By Beth Treffeisen
On Tuesday, August 1, climate activists marched along the proposed pathway for a new gas pipeline in the Back Bay and the South End. The march was led by the Green Committee of the Neighborhood Association of the Back Bay (NABB) and co-sponsored by the Boston Clean Energy Coalition (BCEC).
The route began at the sidewalk at the Dartmouth Street entrance to the Boston Public Library and followed the sidewalks to end on Belvidere St., near the Christian Science Church. Marchers included, members of the Massachusetts Sierra Club, Mothers Out Front, and concerned residents of the neighboring communities.
“I want to challenge you just a little bit,” said State Senator William Brownsberger. “I do believe there is a smell but it is us – we are the smell and the problem; we are the ones using it. Fossil fuels is part of us and part of everything in our community – I challenge us to change.”
Brownsberger continued, “When we pay for pipelines we got to say ‘no’, but if they’re building it because we need it – the problem is us.”
The local Green Committee of NABB was surprised earlier this summer to learn that National Grid plans to build a new 5,000 foot gas distribution pipeline that runs from the Back Bay into the Fenway neighborhood.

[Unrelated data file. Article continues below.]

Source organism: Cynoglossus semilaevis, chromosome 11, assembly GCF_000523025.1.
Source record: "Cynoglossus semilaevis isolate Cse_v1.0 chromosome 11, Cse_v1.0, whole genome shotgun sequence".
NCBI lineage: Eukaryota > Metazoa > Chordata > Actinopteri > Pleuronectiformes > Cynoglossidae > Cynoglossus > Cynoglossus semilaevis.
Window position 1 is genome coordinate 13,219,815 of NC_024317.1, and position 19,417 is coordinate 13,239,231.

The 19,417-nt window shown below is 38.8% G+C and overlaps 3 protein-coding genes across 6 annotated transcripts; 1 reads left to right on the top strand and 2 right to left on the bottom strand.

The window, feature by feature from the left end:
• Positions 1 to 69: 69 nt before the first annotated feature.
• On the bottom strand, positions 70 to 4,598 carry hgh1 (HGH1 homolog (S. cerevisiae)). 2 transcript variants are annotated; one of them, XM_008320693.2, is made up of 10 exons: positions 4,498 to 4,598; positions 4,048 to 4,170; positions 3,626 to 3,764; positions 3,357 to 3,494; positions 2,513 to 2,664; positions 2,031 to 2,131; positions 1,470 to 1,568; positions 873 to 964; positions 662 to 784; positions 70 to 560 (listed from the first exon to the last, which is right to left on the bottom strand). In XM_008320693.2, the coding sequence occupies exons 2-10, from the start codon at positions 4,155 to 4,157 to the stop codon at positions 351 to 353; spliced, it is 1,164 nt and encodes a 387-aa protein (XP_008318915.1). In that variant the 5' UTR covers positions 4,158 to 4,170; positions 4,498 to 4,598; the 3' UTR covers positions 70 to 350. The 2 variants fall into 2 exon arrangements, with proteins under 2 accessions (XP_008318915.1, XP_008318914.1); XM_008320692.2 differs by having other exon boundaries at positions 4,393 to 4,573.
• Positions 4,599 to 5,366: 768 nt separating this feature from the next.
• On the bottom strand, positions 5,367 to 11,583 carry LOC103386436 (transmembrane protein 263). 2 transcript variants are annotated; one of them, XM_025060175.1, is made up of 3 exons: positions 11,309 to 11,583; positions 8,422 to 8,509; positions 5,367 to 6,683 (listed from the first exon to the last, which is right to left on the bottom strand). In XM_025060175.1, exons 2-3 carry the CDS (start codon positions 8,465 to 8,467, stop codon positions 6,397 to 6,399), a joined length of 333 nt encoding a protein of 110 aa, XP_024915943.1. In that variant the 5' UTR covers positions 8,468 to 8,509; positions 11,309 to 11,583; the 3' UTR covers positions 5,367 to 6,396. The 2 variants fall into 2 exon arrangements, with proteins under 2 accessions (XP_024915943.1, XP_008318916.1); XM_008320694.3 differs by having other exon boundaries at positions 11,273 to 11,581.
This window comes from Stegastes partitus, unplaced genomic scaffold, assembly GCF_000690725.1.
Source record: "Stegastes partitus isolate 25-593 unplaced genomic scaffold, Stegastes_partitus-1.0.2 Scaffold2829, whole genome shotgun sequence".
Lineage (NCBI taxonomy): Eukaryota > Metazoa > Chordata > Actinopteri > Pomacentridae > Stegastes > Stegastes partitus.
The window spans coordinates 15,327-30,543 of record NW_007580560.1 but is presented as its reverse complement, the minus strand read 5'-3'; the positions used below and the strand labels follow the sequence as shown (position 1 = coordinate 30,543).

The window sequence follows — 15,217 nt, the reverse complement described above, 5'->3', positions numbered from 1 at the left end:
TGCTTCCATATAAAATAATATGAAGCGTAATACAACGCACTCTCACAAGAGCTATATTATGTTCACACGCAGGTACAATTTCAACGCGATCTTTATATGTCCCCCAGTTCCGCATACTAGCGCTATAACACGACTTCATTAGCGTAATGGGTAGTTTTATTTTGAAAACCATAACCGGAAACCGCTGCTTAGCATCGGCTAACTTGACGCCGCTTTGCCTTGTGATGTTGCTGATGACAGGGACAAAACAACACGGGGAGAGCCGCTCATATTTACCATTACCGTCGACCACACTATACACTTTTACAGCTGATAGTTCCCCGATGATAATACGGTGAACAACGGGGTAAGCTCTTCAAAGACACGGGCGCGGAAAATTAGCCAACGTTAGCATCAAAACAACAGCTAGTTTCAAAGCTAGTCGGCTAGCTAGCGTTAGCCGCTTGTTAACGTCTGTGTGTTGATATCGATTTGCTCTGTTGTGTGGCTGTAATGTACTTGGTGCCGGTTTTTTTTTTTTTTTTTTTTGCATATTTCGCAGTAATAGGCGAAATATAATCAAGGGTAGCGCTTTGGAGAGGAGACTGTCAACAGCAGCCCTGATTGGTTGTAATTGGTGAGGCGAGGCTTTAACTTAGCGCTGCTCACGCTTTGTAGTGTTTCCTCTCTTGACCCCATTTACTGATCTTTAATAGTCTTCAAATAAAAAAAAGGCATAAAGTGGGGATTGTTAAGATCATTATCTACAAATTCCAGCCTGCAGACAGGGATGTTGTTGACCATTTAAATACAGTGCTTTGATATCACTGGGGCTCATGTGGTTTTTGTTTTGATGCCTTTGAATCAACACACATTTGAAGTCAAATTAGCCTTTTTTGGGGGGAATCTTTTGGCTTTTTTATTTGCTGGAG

National Grid’s plans to create the pipeline are moving forward and are set to begin work this summer. Although the timeline hasn’t been made public, representatives from the City say that construction will begin in 2017 and finish in 2018.
Local activists are concerned that this pipeline would prevent Boston from achieving its Climate Action target goals and that it makes no sense to continue to add “dirty energy” infrastructure that will be used for decades when alternative renewable energy sources and energy efficient strategies are available.
“We need to have a clean energy future for both our kids and for our grandchildren,” said City Council President Michelle Wu. “Climate Change is here now and effecting our communities now.”
Michael McCord, chair of the NABB’s Green Committee noted that while Cambridge, Lexington, and Concord have all adopted Net Zero Zoning standards, Boston, is still only requiring new buildings be LEED-certified, a certification not correlated with reduced energy use.
“The BPDA and developers have not moved beyond the standard gas hook-up model for the mostly high rise development boom,” said McCord.
He continued saying that business-as-usual is not consistent with Boston’s plans to become carbon neutral by 2050.
“Today we have a big problem to solve,” said Jacqueline Royce of NABB. “The EPA can be considered the Earth Poising Energy… and there is a plan for a venomous snake trying to snake its way under our streets. Let’s stand up for our neighborhood!”